LightSquared gained some support in filings in response to the FCC's request for comments on LightSquared's request for declaratory ruling regarding the FCC's requirement that it protect GPS receivers from interference. LightSquared asked the FCC to confirm that commercial GPS manufacturers have no right to interference protection from LightSquared's network since they are not licensed users.
As of midnight EST Wednesday, 13 comments and Notices of Exparte (disclosure of meetings with FCC staff or management regarding this Docket) had been filed since the LightSquared response appeared on Jan. 30, 2012 in FCC Docket 10-142. As reported last week, the first two comments were from individuals saying GPS had to be protected.
All of the comments, with one exception, were from people opposed to LightSquared's request. The supporting comment was from SI Wireless, LLC, who stated, "SIW expects that LightSquared's business approach will promote competition significantly by enhancing the ability of regional wireless service providers such as SIW to offer wireless services nationwide as consumers now demand of their carriers."
The exparte notices were from telecommunications companies supporting LightSquared's request. For example, Exicon Ltd. stated in its filing "By affirming LightSquared's rights as described in the Petition, the Commission would facilitate our ability to deliver the tangible benefits of more robust competition to consumers in the form of higher quality service, lower rates, and expanded voice and broadband service options."
Tuesday, LightSquared issued a press release saying that it had sent a letter to the FCC asking that body "to develop receiver reliability standards for unlicensed GPS devices to ensure they perform reliably and take into account licensed users in nearby bands."
The LightSquared document continued:
"If sensible standards were in place, the GPS industry would not be facing the current interference problems and consumers would benefit from a more efficient use of spectrum. Furthermore, the way would be clear for LightSquared to launch its new nationwide wireless broadband network funded by a $14 billion private investment in the nation's broadband infrastructure."
LightSquared critic Rep. Tom Petri (R-Wisc.) called a House Transportation Aviation Subcommittee hearing to review "issues associated with protecting and improving our nation's aviation satellite-based global positioning system infrastructure."
National Journal reporter Josh Smith covered it in his article Aviation, GPS Representative Warn of LightSquared's 'Catastrophic' Plans. The hearing included GPS manufacturers and government users.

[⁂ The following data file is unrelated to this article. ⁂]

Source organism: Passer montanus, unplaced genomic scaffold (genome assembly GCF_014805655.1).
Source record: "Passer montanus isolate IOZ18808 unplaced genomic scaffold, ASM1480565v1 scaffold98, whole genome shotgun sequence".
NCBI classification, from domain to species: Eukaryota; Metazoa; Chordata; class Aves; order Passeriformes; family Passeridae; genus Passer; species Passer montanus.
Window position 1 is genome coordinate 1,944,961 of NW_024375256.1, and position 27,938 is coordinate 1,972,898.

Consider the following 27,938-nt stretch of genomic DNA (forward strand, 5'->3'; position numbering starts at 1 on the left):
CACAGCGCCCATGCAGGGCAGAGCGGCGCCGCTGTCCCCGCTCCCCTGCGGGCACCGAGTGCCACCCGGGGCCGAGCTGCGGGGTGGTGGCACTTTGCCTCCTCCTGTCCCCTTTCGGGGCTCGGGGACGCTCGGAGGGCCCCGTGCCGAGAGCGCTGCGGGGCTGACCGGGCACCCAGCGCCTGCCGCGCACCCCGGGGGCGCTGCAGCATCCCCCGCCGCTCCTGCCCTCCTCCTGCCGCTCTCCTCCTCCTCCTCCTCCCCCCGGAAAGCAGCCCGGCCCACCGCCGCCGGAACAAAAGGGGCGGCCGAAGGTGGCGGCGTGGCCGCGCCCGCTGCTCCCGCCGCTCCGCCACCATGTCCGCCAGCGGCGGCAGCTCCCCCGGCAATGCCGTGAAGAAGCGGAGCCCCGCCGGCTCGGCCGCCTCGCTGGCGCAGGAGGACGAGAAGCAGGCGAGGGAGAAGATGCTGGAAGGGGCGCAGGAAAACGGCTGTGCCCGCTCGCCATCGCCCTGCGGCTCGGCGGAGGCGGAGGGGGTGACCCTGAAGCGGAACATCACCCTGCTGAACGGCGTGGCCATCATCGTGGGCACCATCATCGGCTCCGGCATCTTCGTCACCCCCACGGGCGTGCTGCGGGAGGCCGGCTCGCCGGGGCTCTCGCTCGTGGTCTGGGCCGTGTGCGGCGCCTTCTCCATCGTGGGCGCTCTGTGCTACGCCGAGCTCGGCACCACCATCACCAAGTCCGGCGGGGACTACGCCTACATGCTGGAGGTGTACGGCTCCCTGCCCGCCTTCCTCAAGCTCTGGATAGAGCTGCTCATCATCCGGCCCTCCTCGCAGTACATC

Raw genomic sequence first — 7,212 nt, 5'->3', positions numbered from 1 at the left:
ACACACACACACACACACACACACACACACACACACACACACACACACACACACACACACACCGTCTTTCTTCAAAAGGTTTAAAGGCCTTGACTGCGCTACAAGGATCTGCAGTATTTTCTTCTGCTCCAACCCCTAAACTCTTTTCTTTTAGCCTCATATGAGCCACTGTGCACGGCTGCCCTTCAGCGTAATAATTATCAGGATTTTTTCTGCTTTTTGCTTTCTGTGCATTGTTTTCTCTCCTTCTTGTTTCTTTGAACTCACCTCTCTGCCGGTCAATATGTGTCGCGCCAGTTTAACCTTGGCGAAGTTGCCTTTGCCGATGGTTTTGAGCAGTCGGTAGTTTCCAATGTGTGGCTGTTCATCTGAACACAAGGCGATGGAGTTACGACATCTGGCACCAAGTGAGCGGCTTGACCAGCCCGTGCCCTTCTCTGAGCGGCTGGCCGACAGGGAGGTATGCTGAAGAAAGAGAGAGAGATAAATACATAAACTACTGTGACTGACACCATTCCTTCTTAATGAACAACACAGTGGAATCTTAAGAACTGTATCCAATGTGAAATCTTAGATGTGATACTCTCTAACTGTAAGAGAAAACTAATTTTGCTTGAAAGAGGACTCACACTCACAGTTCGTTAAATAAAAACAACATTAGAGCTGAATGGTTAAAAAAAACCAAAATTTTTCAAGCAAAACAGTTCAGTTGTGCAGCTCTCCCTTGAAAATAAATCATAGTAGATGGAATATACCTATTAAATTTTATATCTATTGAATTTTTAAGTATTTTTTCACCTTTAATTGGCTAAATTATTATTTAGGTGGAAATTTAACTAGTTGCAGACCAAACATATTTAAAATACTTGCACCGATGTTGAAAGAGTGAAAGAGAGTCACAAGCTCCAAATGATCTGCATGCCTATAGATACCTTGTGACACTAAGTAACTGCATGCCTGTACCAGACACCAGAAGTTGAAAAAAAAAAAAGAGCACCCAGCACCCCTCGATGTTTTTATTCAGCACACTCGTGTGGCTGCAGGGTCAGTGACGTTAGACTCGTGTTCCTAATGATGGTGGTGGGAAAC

Deputy Transportation Secretary John Porcari said that, "LightSquared's proposal would require constant, individual monitoring and adjustments to over 40,000 broadcasting sites nationwide, to ensure that they could be, and would remain, consistent with air safety requirements. This is simply not practical."
LightSquared responded, saying that "Despite repeated requests, we were told there was no need to testify because LightSquared was not the subject of the hearing. It's outrageous that a congressional hearing set up to examine factual issues was only focused on one side of the story--a side of the story supported by commercial GPS makers who designed faulty devices that depend on using spectrum licensed to LightSquared."
There is still plenty of time to file comments in this proceeding. The comment deadline is Feb. 27, 2012 with reply comments due by March 13, 2012. See the Electronic Comment Filing System Web page for details on filing comments. The Docket Number is 10-142.
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Doug Lung is one of America's foremost authorities on broadcast RF technology. As vice president of Broadcast Technology for NBCUniversal Local, H. Douglas Lung leads NBC and Telemundo-owned stations’ RF and transmission affairs, including microwave, radars, satellite uplinks, and FCC technical filings. Beginning his career in 1976 at KSCI in Los Angeles, Lung has nearly 50 years of experience in broadcast television engineering. Beginning in 1985, he led the engineering department for what was to become the Telemundo network and station group, assisting in the design, construction and installation of the company’s broadcast and cable facilities. Other projects include work on the launch of Hawaii’s first UHF TV station, the rollout and testing of the ATSC mobile-handheld standard, and software development related to the incentive auction TV spectrum repack.
A longtime columnist for TV Technology, Doug is also a regular contributor to IEEE Broadcast Technology. He is the recipient of the 2023 NAB Television Engineering Award. He also received a Tech Leadership Award from TV Tech publisher Future plc in 2021 and is a member of the IEEE Broadcast Technology Society and the Society of Broadcast Engineers.